On Thursday, 23rd February a group of Kilkenny RTAI members visited 14 Henrietta Street, Dublin where we experienced over 300 years of city life within the walls of one address.

Our guide, Sheila, connected us to the personal stories of those who called 14 Henrietta Street home and revealed to us the building’s hidden histories.

Built in the late 1740s by Luke Gardiner, Number 14’s first occupant was The Right Honourable Richard, Lord Viscount Molesworth and his second wife Mary Jenney Usher, who gave birth to their two daughters in the house. 

The house is built over five floors, with a railed-in basement, brick-vaulted cellars under the street to the front, a garden and mews to the rear, and there was originally a coach house and stable yard beyond.

These grand rooms of the house began as social spaces to display the material wealth, status and taste of its inhabitants. During the winter season, from October to March, the occupants entertained their guests in these rooms.

After the Acts of Union were passed in Great Britain and Ireland in 1801, political power shifted to London and the ascendancy classes moved out of Dublin.

This marked a turning point for the street – professionals moved in, and Henrietta Street was occupied by lawyers. 

In 1876 Thomas Vance purchased Number 14 and installed 19 tenement flats of one, three and four rooms. 

14 Henrietta Street was now filled with families – often one family to a room – the room itself divided up into two or three smaller rooms – a kitchen, a living room, and a bedroom. Entire families crammed into small living spaces and shared an outside tap and lavatory with dozens of others in the same building.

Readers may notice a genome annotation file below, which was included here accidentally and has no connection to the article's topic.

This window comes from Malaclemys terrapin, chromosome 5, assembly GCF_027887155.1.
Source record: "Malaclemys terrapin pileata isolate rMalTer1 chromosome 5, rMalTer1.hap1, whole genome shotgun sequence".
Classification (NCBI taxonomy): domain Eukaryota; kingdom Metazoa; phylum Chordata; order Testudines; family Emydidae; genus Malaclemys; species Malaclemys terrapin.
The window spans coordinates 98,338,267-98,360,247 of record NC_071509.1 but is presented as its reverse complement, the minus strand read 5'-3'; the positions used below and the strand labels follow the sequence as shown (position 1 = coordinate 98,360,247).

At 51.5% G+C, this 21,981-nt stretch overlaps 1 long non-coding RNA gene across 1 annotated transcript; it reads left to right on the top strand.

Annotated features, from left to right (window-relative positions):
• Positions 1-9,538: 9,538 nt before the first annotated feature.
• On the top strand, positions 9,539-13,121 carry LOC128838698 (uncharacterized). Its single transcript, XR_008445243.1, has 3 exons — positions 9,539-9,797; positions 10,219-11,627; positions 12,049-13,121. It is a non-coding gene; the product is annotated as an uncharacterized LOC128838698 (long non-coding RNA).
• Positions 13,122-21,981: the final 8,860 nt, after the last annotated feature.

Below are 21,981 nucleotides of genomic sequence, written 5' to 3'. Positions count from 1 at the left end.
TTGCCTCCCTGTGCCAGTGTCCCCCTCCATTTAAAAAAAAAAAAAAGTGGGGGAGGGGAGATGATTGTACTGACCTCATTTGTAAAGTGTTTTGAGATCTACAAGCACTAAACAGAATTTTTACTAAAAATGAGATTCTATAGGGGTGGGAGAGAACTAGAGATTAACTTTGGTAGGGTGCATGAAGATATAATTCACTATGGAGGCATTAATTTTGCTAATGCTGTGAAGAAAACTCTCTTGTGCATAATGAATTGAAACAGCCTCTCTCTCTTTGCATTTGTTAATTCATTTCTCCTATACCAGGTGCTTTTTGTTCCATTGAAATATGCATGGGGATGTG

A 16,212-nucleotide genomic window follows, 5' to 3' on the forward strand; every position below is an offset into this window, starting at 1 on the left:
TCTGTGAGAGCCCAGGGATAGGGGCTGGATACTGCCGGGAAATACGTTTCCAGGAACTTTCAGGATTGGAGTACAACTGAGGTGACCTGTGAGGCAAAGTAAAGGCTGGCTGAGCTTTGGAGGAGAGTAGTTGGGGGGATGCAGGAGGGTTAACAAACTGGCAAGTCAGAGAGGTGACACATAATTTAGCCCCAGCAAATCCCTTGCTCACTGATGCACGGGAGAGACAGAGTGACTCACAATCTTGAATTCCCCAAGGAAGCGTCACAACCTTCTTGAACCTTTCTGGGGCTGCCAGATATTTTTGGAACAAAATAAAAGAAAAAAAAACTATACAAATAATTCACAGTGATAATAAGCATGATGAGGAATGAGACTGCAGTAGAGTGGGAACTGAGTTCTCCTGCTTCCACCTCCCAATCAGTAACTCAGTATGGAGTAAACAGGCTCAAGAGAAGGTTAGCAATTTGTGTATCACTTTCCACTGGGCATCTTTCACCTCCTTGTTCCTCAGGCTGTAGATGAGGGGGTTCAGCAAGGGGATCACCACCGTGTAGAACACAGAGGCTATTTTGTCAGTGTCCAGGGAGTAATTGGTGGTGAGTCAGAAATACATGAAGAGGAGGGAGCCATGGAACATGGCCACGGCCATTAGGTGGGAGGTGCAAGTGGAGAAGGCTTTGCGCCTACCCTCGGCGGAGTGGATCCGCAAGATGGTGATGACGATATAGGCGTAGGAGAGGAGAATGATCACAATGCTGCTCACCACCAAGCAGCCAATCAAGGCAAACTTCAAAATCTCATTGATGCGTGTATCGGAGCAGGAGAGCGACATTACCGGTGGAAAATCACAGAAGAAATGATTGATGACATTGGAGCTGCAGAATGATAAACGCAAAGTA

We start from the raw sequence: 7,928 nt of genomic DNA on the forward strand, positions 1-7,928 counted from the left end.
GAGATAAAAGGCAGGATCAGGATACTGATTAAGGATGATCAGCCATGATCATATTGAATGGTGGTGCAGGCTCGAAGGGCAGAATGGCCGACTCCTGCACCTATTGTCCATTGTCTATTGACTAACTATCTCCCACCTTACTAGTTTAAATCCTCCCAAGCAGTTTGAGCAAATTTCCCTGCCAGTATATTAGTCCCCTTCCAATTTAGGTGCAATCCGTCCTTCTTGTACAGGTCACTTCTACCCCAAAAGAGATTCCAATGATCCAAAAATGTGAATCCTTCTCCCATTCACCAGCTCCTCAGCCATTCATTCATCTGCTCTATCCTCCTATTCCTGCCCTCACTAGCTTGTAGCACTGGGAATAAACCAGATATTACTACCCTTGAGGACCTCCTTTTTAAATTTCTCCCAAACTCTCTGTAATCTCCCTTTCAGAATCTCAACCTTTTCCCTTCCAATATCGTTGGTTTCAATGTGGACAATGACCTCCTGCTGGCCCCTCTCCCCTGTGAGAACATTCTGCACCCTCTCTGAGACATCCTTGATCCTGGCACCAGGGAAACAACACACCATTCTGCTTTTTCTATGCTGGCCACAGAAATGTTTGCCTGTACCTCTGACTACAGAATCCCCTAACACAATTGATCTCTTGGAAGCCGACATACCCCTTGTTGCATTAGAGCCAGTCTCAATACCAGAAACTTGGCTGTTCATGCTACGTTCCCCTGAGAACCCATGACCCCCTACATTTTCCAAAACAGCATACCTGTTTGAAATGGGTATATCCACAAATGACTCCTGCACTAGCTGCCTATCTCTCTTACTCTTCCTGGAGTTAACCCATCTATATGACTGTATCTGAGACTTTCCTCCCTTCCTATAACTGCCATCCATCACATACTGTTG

By 1911 number 14 was filled with 100 people while over 850 lived on the street.

In 1931 Dublin Corporation began building new community schemes in the suburbs and this signalled the end of tenement life in Dublin.

The last tenement residents of number 14 left in the late 1970s when the building became uninhabitable.

A visit to 14 Henrietta Street is a must. We had a very enjoyable tour of the house and Sheila, our guide, was very knowledgeable and engaging throughout the visit. The audio visuals were great and very helpful in bringing the story of the house and its occupants to life. We were also delighted to make a personal connection to the house as Ronan Costelloe, son of Eilis, is responsible for the beautifully crafted models of the house displayed in the various rooms.